This month we’re absolutely delighted to have published Mouse Heart – an atmospheric thriller, full of daring stunts and sinister villains. And today we’re very excited to be sharing a guest post from Fleur!
I wasn’t a theatre child. I certainly wasn’t desperate to act. It came by accident when I was 18.
I’d gone through clearing to do an English degree and it was only when I arrived that I discovered I had to take three subjects in the first year. I didn’t have the qualifications for the sciences, or it turns out, anything else. After an awful day of trekking from one department to the next and being turned away, the tutors at History of Art and Drama both shrugged and said I could join their courses.
History of Art was fine, I’d been dragged round galleries from an early age, but Drama? That meant acting, didn’t it? After trust games, farty yoga and howling like wolves (all fine) I found that we were doing a module called “History of Theatre”. Instead of a lecture theatre, we were taught in her eccentric house by an elderly white witch. She saw it as her mission to entrance us with recitations of early English plays, dressed in appropriate garb, dancing over sticks where the proscenium arch ought to be. It was bizarre and wonderful and I became fascinated by the idea of all these lost theatres.
Then there were the performances themselves. Somehow, I found a backstage role from day one, but I watched enthralled as my fellow students stepped into the lights and were, for a moment transformed. All the tawdry clipped together costumes, the clunky makeup, the cardboard shoes became real and wonderful and I fell in love with that magic.
Scroll on a couple of decades, and waiting for a ferry, I met a dutchman who worked on the building of the Globe theatre, and who told me that he had placed coins under the huge pillars on the front of the stage, and that sometimes he was the last to leave and would sit on the stage and imagine a long ago audience.
Another decade and my niece and her family were living near the Globe and I passed regularly, eyeing the flags on the roof and wondering about the other theatre, the Swan, that was there in Southwark and was destroyed by fire. Somewhere under one of those huge modern office buildings are the remains, and they began to scratch at me as if there was a story of a theatre by a river, but I didn’t know what it was.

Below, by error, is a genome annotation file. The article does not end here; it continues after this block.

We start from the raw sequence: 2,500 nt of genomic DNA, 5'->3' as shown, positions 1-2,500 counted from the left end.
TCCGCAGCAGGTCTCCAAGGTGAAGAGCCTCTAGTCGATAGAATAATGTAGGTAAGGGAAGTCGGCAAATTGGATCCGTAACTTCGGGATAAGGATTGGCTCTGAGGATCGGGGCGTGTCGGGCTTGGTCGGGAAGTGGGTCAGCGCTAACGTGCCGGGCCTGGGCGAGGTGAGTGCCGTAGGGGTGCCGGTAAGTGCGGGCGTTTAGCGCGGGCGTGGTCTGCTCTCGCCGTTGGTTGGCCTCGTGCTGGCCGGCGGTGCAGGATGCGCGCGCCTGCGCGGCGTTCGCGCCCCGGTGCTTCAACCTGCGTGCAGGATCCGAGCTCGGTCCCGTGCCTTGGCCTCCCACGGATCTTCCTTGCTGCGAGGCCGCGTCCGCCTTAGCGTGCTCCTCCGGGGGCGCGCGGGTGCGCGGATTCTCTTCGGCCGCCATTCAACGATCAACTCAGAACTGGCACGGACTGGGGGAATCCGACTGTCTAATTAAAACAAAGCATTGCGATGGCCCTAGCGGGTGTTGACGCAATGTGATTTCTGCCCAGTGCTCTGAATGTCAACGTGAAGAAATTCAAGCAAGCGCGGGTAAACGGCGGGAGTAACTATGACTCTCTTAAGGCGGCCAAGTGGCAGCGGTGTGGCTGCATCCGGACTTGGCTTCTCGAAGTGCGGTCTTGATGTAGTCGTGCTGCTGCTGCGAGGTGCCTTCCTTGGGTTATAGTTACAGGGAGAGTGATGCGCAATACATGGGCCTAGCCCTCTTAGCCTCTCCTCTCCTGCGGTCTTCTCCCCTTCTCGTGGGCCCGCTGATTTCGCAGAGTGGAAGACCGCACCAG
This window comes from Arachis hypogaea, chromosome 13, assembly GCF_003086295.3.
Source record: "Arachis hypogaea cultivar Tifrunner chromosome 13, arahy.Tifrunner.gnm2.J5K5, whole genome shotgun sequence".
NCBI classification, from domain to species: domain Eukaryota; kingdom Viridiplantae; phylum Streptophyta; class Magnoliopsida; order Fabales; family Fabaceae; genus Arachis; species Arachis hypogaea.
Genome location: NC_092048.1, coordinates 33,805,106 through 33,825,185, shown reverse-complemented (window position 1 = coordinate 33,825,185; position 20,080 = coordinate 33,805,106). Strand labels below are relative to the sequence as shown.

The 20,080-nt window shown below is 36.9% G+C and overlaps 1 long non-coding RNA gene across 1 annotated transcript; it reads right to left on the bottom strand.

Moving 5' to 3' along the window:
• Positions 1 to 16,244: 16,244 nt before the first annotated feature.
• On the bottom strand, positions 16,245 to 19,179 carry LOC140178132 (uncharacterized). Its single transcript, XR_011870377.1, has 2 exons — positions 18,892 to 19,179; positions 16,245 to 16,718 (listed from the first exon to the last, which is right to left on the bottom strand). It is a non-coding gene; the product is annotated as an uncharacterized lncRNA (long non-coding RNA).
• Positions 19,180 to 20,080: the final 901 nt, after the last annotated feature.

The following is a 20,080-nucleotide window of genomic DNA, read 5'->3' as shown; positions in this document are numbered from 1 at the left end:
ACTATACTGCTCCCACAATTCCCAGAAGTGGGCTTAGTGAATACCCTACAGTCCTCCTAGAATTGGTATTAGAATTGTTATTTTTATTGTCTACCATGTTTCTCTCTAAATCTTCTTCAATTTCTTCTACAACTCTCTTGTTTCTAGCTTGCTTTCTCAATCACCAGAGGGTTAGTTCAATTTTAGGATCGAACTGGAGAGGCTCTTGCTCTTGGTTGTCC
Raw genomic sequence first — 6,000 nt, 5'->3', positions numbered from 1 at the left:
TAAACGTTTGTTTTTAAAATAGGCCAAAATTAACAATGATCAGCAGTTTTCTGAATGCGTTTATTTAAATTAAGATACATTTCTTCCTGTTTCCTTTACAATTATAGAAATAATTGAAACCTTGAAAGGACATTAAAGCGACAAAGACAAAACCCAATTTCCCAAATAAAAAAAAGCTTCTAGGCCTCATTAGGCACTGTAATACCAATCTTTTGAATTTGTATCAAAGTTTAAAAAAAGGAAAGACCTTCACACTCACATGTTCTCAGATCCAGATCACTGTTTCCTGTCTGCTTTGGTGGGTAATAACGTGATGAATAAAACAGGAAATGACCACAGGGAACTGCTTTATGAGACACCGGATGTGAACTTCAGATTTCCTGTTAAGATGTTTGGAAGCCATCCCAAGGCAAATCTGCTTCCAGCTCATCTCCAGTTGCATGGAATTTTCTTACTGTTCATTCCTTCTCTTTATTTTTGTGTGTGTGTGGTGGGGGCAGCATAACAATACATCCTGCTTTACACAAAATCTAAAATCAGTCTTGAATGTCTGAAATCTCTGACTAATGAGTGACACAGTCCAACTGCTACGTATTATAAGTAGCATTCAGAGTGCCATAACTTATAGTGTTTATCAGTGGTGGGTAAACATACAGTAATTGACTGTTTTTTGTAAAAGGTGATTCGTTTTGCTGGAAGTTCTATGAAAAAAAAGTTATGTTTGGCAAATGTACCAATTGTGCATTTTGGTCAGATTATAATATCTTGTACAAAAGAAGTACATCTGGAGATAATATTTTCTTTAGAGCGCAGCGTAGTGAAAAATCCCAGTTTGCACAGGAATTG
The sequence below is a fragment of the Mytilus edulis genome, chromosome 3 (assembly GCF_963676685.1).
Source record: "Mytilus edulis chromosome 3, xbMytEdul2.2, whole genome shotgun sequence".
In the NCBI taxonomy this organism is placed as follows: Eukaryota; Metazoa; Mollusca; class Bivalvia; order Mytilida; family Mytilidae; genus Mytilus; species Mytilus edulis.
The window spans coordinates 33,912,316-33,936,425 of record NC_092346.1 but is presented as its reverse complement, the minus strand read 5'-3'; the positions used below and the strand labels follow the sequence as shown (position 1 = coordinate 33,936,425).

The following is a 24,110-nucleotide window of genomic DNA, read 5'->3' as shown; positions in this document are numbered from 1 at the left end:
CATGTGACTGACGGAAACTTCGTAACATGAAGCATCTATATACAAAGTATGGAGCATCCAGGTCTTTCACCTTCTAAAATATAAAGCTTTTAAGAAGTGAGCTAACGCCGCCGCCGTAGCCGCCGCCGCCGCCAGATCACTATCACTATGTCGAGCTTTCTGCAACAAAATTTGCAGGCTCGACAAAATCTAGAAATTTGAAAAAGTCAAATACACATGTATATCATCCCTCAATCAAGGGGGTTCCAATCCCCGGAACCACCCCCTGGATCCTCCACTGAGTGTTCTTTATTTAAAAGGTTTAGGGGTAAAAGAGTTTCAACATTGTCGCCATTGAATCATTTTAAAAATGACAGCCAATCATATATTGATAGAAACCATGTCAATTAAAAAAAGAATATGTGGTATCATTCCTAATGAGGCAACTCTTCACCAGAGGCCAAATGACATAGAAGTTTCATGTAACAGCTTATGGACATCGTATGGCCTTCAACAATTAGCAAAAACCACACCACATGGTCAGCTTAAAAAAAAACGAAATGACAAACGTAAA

As the first lockdown eased, I looked for a place for my theatre. Not London, it was too well documented, and this wasn’t going to be real history. Also, I needed a place I could visit. We couldn’t travel far, but we could just about make Bristol without needing a wee, which was a serious consideration. My daughter, 18 at the time, was desperate to leave the house so we drove to take a walk around the deserted city. We wandered the harbour side, the Backs, Bristol Bridge. Up to St Mary’s Redcliffe and down to St Nicholas Market. It was eerily quiet. It felt as if we might at any moment turn the corner to see the tall ships, still there, bobbing on the oily water.
At home again, I read about the harbour. Every sort of ship, all wooden, but all transporting different things. Sugar, cotton, timber, wool, wines, and people. It must have been a toxic mix of everything unruled and unruly. Even Blackbeard had started here. I pored over maps of the city. I read about the awful gaol at Newgate, the gibbet on St Michael’s Hill, and my incoherent notes began to take shape, as did my protagonist.
Her name came first, Mouse, and she appeared in my mind dancing with a sword in the sunlight on the stage. She was small and strong. Her beloved family was a patchwork of theatrical figures, actors with better pasts than futures, jealous children she had grown up alongside. She had skills and would be taught by people who lived by deception and enchantment. But in spite of that, she would always want to know the truth, even if it led her to terrifying places. And then she would be afraid, but brave. The thing I wanted for her most though, was that she was real. A modern protagonist, in an almost historical setting, because I thought that was the best way to make a modern child connect with her.
In the end, I wanted the reader to care about Mouse as much as I do.
And so Mouse, the Moth Theatre, and the Company of the Moth Theatre came alive.
Read the first few chapters below: